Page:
In the two years I’ve worked at Game Over -- and, heck, over my lifetime in general -- I’ve played a lot of computer games. Some were good; some were bad. In some it was clear the developers tried their hardest to create a good game; in others it was clear the developers were simply out to make a buck. But never, ever, have I played a game as awful as Tombstone 1882. I mean, this game defines awful. The next time I look up “awful” in the dictionary, I fully expect to see a picture of a badly rendered cowboy staring back at me. But to cut to the chase, Tombstone 1882 is so bad that I’m not really going to review it. I’m just going to tell you enough about it so you don’t make the mistake of buying it.
The premise of Tombstone 1882 is the only good thing about it. It’s a real-time strategy game based on the Wild West. I can picture such a game working. I mean, cattle drives, posses, bank robberies, and lynch mobs could be fun. But the developer of Tombstone 1882 (whose name I won’t mention, just to save them the embarrassment) didn’t even try. Everything about the game is bare bones, from the five units to the seven buildings to the two resources, and even though you can play as the Clantons or the Earps, both sides are exactly the same and even have the same coloring.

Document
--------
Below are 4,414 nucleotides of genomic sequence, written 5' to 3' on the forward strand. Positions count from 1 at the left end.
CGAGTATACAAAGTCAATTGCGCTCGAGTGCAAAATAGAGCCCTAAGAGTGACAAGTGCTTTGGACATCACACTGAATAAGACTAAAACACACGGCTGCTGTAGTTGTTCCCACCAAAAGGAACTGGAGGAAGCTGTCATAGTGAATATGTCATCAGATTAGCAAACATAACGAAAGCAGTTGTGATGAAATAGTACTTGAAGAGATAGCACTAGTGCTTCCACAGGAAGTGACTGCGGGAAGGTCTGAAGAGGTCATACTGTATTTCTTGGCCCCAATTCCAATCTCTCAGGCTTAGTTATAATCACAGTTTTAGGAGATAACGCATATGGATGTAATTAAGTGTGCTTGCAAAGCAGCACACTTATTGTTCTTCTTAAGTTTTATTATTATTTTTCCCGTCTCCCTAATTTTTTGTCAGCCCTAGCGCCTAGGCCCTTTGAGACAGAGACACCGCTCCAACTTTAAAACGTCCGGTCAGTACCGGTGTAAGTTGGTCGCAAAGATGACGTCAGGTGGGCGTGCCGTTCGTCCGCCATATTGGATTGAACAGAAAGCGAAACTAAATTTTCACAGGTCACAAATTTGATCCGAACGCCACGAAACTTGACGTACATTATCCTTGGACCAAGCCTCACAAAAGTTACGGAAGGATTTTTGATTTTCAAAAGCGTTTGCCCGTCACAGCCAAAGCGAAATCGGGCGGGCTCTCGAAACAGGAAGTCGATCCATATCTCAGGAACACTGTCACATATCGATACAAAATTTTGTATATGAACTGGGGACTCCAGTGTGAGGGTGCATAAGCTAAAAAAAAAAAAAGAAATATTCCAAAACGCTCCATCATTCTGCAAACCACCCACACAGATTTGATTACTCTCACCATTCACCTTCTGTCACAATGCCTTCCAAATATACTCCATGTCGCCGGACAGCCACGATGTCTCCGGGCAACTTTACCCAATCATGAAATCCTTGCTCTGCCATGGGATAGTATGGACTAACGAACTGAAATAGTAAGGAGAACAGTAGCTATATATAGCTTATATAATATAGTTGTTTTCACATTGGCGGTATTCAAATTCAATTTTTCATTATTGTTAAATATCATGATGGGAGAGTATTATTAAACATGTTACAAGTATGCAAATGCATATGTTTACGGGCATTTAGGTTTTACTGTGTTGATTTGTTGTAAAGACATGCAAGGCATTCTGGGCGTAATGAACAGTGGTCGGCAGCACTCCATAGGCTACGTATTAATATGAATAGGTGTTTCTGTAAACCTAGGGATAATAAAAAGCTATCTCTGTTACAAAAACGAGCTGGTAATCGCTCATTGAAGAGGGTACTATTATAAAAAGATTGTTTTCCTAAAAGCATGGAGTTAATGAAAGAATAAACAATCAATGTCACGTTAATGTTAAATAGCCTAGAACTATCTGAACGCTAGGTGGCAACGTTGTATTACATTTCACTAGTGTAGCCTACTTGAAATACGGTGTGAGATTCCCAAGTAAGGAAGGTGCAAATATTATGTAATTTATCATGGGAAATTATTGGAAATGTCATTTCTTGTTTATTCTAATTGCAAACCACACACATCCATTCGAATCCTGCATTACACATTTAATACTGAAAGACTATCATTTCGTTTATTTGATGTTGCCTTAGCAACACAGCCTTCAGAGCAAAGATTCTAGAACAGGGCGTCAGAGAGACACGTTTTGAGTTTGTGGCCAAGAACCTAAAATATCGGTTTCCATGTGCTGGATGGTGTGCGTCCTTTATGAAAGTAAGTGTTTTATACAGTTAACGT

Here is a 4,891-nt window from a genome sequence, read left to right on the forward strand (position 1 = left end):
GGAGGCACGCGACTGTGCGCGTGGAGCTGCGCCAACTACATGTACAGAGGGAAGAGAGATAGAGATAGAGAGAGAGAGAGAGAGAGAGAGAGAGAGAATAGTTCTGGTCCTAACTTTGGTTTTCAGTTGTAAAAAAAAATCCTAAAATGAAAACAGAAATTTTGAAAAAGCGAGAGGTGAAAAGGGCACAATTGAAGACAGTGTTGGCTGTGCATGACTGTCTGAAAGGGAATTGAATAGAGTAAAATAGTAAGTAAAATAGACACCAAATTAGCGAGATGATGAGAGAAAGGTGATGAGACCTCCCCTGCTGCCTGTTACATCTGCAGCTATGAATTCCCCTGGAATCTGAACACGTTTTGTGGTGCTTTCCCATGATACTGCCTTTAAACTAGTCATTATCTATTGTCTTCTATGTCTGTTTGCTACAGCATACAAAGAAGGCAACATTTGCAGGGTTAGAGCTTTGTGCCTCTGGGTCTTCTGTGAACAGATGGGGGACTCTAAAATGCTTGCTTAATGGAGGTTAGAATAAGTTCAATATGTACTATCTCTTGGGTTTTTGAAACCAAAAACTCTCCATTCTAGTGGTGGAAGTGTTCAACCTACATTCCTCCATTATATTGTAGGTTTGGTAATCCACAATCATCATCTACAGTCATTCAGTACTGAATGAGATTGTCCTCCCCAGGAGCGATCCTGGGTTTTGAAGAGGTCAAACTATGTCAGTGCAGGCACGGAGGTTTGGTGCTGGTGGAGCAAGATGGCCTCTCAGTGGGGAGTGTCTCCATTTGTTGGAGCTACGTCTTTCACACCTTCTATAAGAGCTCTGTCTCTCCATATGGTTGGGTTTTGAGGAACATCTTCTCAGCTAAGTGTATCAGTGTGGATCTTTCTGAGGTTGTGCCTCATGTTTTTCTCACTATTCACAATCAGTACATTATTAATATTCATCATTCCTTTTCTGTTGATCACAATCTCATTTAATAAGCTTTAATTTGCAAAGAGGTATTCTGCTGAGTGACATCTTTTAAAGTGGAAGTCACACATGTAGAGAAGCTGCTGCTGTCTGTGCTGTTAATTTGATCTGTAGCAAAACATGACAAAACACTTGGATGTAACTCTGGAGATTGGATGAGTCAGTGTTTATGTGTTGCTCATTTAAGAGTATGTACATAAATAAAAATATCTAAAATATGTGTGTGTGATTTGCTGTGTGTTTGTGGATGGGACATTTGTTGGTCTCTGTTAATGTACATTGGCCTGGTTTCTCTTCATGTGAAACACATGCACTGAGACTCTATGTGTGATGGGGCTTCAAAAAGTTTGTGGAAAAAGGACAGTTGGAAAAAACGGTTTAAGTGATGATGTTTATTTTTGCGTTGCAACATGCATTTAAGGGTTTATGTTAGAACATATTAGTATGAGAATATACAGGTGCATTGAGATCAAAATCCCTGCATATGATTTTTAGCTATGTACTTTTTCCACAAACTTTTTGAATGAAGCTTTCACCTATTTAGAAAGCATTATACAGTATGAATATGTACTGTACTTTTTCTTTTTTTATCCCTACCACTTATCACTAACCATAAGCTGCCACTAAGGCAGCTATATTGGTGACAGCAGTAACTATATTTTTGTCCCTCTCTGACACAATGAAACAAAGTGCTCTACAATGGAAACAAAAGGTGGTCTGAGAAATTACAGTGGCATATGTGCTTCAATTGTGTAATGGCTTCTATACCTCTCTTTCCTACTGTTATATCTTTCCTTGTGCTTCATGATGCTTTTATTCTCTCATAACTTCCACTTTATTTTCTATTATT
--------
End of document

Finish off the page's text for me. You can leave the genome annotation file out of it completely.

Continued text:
Worse, Tombstone 1882 has an engine less sophisticated than the one used by the original Warcraft. You can’t alias units to hotkeys and you can’t drag-select units, and so it’s difficult to do anything sophisticated with your units (like, oh, attack the enemy); there isn’t a mini-map to help you see what’s going on; and you can’t even save your game during missions! And if that wasn’t enough, the two campaigns that come with the game employ a grand total of -- are you ready? -- one map! Or at least I think so. Let’s just say I didn’t play my way through the entire game.
I guess I should have known. When I contacted Summitsoft about Tombstone 1882, they tried to warn me off. But I figured since it was a game about the Wild West, it might be fun anyway. Oops, my mistake. But don’t let it be yours. Avoid Tombstone 1882 like the plague.